For Martel, a naval architect who led the design phase of the newbuild project as Vice-President of technical operations with Massachusetts-based CSL International office – a position he held until his promotion to President of Montreal-based Canada Steamship Lines last spring – the main efficiency-boosting feature of the new ships is the high-performance IMO Tier II main engine, which increases fuel efficiency and reduces both nitrogen oxide and particulate matter.

Similarly, the engines also have power takeoff generators that furnish the ships’ electricity needs more efficiently. “Previous generations of ships have one big engine for propulsion and three generators that produce the electricity needed to run other onboard systems,” explained Martel. “But the main engines on our new ships power an alternator from which electricity is drawn. That cuts fuel consumption and also reduces wear and tear, noise and maintenance.”

Similar savings are being achieved, he added, from the use of variable-frequency drives – or VFDs – in the new ships. A type of adjustable-speed drive used in electro-mechanical drive systems to control AC motor speed and torque by varying motor input frequency and voltage, VFDs offer increased performance as well as reduced energy costs due to the slow ramping up of power as compared to the power surges that are typical of motors on older ships. “We paid a bit more to get (VFDs),” said Martel, “but the savings we will achieve in electrical consumption will help to pay for it very quickly.”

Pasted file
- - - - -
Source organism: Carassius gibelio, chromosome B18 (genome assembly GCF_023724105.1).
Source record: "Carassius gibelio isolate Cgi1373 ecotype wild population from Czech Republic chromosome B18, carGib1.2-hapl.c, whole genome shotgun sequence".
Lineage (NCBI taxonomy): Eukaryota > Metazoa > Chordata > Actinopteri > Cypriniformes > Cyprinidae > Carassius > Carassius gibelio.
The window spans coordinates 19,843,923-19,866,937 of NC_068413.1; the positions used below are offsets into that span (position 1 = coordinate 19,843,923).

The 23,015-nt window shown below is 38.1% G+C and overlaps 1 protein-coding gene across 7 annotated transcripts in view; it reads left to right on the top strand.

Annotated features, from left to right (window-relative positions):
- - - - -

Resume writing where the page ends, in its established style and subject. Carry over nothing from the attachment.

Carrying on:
He expects similar savings will result from the new ships’ custom hull design, which notably increase cargo lift and fuel efficiency. On the environmental side, Martel says the new ships’ fuel tank cofferdams offer increased spill prevention, while their new-generation self-unloading equipment offers a double benefit: increased spill protection and reduced noise – a welcome feature in ports where residents live within earshot of the waterfront.

The Canada Steamship Lines President also lauded the use of high-performance, energy-efficient LED lighting and the high levels of automation throughout the new ships (features like tank sounding and the use of centrally-controlled video surveillance cameras, many of them in hard-to-reach operational stations of the ships) for improving the on-board working and living conditions for crews and engineers alike.

“Everything is much easier for them to monitor and run,” said Martel. “There is less need for manual labour and for walking around the ship in order to inspect or repair things, or to stay in touch with other crew members.”

He pointed to the finger-touch manoeuvrability of the new ships as a prime example of the enhanced onboard environment. In addition to eliminating the need for costly tug services, Martel said the bow and stern thrusters, which are linked to the ship’s GPS-based navigational system and feature dynamic positioning, enable the ship to maintain its position in rough seas and/or high winds, and has also done away with unwelcome traditional tasks for crew members.